Here is a list of just some of the toxic chemicals found in commercial fabric softeners:
Alpha Terpineol: Can cause damage to the central nervous system and respiratory problems
Camphor: Causes central nervous disorders, is easily absorbed through the skin
Chloroform: A carcinogenic neurotoxin
Benzyl Acetate: Linked to pancreatic cancer
Benyl Alcohol: Respiratory tract irritant
Ethanol: On the EPA’s 'hazardous waste' list and can cause central nervous system disorders
Ethyl Acetate: A narcotic on the EPA’s 'hazardous waste' list
Limonene: A known carcinogen that irritates eyes and skin
Linalool: Causes central nervous system disorders and depresses heart activity
Pentane: A chemical known to be harmful if inhaled
These toxic chemicals end up in the ocean every time you use them in your laundry. Even worse than liquid fabric softeners are dryer sheets, whose chemicals are heated and then shot into the air for you to inhale. That fresh-from-the-dryer smell that fabric softeners and dryer sheets impart to your clean load of laundry? Don’t breathe it in, if you want to look after your lungs. That super floral smell is masking seriously unhealthy chemicals.
Quaternary ammonium ('quats') compounds make clothes feel soft and wearable right out of the wash, but they’re known to trigger asthma and may be toxic to our reproductive systems. Check labels and product websites for these ingredients: Distearyldimonium chloride, diethyl ester dimethyl ammonium chloride, variants of hydroxyethyl methyl ammonium methyl sulfate or the vague terms 'biodegradable fabric softening agents' and 'cationic surfactant'. They are to be avoided.
Your fabric softener may contain phthalates (fragrances), whose role is to disperse the scent. These include synthetic musks such as galaxolide and they accumulate in the body along with any number of over 3000 more (mostly synthetic) chemicals, none of which are required to be listed on the label. Many of these fragrances are allergens, which can trigger and exacerbate skin irritations, such as dermatitis, respiratory problems and potentially cause harm to the reproductive system. Research indicates that scents also cause irritation when vented outdoors, especially for asthmatics and those sensitive to chemicals.
Like fragrance, the terms 'preservatives' and 'colours' or 'colourants' in an ingredient list may refer to any number of chemicals. The most worrisome preservatives in fabric softeners include methylisothiazolinone (Glutaral or glutaraldehyde), a potent skin allergen also known to trigger asthma and skin allergies. Glutaral is also toxic to marine life. Among artificial colours, D&C violet 2 has been shown to be moderately harmful to health and concerns have been raised about potential carcinogenic properties.
Commercial fabric softeners interfere with the fire retardant qualities of children's clothing, especially pyjamas, and should never be used with their laundry. The same goes for our sheets and linens on board.
The bottom line? You don’t need fabric softener or dryer sheets.
Use a set of dryer balls in the tumble dryer or add a quarter-cup of baking soda and vinegar to your washing cycle and you will never have to use chemical fabric softener again. A rolled up ball of aluminium foil kept in the dryer will also eliminate static electricity, which will reduce the risk of fires from the tumble dryer.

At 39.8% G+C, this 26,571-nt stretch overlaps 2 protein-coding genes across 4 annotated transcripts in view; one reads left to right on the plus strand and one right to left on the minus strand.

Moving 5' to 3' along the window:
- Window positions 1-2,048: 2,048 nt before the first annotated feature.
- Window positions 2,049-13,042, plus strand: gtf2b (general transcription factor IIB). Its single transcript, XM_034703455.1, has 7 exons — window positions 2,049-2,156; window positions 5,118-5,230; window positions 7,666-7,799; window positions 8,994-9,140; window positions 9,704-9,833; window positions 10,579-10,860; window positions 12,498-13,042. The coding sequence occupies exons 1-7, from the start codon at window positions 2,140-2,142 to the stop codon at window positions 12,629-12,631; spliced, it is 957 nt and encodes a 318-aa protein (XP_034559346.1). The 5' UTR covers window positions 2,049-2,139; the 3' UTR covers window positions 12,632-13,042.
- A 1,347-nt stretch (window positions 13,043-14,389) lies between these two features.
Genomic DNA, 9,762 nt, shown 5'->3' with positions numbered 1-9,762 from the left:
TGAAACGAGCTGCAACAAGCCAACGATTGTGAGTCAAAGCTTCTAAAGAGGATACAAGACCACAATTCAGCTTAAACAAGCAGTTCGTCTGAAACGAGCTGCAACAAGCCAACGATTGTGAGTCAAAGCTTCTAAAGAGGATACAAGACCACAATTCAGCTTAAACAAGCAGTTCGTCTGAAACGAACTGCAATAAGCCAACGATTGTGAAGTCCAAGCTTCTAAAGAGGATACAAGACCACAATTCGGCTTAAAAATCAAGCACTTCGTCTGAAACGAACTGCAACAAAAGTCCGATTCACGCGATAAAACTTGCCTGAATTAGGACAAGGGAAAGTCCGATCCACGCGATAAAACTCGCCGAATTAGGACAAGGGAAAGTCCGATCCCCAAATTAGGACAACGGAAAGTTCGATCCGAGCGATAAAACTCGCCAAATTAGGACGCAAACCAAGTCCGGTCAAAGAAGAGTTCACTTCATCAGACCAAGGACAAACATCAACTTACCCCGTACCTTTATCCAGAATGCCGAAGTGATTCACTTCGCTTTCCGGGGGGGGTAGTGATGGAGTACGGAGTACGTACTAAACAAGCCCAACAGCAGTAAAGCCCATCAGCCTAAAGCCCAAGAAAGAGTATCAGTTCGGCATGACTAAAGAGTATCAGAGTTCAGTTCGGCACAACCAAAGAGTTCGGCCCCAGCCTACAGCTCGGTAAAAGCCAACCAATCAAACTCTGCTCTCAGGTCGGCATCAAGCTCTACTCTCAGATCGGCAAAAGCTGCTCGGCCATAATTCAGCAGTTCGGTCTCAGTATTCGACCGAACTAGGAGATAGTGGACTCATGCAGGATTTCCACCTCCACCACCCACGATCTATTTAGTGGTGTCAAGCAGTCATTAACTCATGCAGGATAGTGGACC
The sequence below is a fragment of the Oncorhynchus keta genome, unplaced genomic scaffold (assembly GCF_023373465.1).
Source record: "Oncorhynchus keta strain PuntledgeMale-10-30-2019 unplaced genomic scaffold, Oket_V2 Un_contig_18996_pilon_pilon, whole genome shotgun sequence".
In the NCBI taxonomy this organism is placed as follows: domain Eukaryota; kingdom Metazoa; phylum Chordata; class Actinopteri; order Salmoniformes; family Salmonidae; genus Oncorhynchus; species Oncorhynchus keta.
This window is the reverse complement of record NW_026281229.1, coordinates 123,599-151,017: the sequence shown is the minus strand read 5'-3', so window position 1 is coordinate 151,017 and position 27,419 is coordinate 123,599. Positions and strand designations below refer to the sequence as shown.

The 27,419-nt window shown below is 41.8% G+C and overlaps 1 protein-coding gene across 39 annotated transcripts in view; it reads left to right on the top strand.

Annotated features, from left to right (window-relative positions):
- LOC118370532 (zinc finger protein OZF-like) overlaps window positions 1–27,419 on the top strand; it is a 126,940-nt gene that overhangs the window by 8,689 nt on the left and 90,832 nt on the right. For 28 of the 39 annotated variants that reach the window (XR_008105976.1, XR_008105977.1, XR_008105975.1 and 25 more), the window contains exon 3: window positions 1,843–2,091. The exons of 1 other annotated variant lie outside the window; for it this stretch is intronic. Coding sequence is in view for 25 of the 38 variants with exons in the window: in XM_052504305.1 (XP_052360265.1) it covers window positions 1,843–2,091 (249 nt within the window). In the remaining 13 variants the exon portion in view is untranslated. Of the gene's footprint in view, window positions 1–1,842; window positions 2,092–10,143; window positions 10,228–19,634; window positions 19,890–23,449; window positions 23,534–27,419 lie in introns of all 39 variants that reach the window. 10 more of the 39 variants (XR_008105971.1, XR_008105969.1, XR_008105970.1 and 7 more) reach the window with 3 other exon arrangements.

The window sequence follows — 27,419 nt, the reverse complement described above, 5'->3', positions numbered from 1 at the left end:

Try adding ½ cup of distilled white vinegar to your washing machine during the rinse cycle. Don’t worry, the smell will not transfer to the clothes.
If you’re not line-drying in the sun (which of course is impossible to do on a yacht), run the tumble dryer with just your clothes inside. Not only do dryer sheets contain a variety of chemicals, but neither plant-based nor polyester types are reusable, creating extra waste.
Try 100% wool dryer balls. The natural lanolin in these solid balls of felted wool or felted wool wrapped around a fiber core will soften laundry and reduce static. This is generally safe for sensitive skin and the balls also lift and separate clothes in the dryer, reducing drying time and saving energy. You can buy ready-made balls or make your own.
Here’s how you can make your own dryer balls:
Take 3 tennis balls and stick each ball separately into a woollen sock (you will need 3 socks). Sew the top with thread to keep the balls in place whilst drying. Place these 3 balls in their sock containers into each load of wet clothes when you start the tumble dryer. You can also make 3 balls for white loads (white socks) and 3 balls for dark loads (black socks).
I hope you find these tips useful. Please comment below to let us know how you get on!
After working in the super yacht industry as a stewardess, chief stew and purser for 10 years, Isobel Odendaal moved back to her home country, South Africa, and co-started a training school for super yacht steward/esses, Super Yachting South Africa, the only accredited provider of GUEST courses in the country. She continues to learn and teach every day, enjoying responding to the questions she receives on the facebook forum Yacht Stewardess and Steward Tips and sharing her knowledge in a series of expert articles on OnboardOnline.
Photo credits: Vinegar, modified, Mike Mozart on Flickr, CC by 2.0; folded clothes, Frédérique Voisin-Demery, Flickr, CC by 2.0; iron, Colin, Wikimedia Commons, CC BY-SA 3.0; wooden floor, MaxPixel, CCO; shower, Pixabay; laundry basket, Aqua mechanical on Flickr, CC by 2.0; waves, Pixabay; washing machine, Pixabay.